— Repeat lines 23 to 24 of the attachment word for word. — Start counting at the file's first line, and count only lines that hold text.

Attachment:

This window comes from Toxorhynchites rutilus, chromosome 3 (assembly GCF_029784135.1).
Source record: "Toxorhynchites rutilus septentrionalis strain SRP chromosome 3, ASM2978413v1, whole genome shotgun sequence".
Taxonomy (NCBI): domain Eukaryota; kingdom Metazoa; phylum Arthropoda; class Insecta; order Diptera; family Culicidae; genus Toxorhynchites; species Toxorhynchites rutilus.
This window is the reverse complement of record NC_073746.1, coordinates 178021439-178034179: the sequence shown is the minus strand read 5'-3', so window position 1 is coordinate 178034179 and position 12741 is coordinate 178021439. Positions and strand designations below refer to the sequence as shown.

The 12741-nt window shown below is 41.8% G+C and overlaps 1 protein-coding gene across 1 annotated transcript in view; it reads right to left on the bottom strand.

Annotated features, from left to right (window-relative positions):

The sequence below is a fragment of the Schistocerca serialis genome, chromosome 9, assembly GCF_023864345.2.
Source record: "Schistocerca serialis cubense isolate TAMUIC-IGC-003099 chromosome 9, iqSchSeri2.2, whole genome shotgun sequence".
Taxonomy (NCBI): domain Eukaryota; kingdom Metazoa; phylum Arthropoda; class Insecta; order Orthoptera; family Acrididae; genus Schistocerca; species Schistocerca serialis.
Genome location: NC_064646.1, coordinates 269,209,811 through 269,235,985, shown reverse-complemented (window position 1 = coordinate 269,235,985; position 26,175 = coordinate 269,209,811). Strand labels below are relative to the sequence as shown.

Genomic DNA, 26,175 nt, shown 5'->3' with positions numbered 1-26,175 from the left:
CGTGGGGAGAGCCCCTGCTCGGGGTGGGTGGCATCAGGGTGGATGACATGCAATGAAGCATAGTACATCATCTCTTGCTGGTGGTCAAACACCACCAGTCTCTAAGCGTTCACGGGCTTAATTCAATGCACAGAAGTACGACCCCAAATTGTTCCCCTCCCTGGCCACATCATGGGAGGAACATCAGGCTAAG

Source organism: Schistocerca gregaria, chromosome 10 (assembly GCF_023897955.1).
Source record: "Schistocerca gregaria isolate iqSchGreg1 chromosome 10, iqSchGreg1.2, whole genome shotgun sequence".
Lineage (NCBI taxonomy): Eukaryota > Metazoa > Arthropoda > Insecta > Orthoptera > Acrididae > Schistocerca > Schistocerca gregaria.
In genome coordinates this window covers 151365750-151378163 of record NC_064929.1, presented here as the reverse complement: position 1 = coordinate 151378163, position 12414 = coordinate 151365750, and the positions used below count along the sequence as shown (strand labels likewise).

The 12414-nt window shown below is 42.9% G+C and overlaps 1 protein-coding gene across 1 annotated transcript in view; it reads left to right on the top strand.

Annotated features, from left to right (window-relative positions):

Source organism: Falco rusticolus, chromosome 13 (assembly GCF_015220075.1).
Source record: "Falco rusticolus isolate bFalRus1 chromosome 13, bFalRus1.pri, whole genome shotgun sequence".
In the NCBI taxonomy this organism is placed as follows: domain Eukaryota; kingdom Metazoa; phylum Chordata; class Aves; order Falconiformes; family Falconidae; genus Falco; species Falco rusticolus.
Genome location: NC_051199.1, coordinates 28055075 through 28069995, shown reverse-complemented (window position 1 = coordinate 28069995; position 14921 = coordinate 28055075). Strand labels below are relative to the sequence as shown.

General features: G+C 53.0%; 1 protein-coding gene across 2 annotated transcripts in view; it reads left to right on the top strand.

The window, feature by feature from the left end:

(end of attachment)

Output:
General features: G+C 53.0%; 1 protein-coding gene across 2 annotated transcripts in view; it reads left to right on the top strand.

The window, feature by feature from the left end: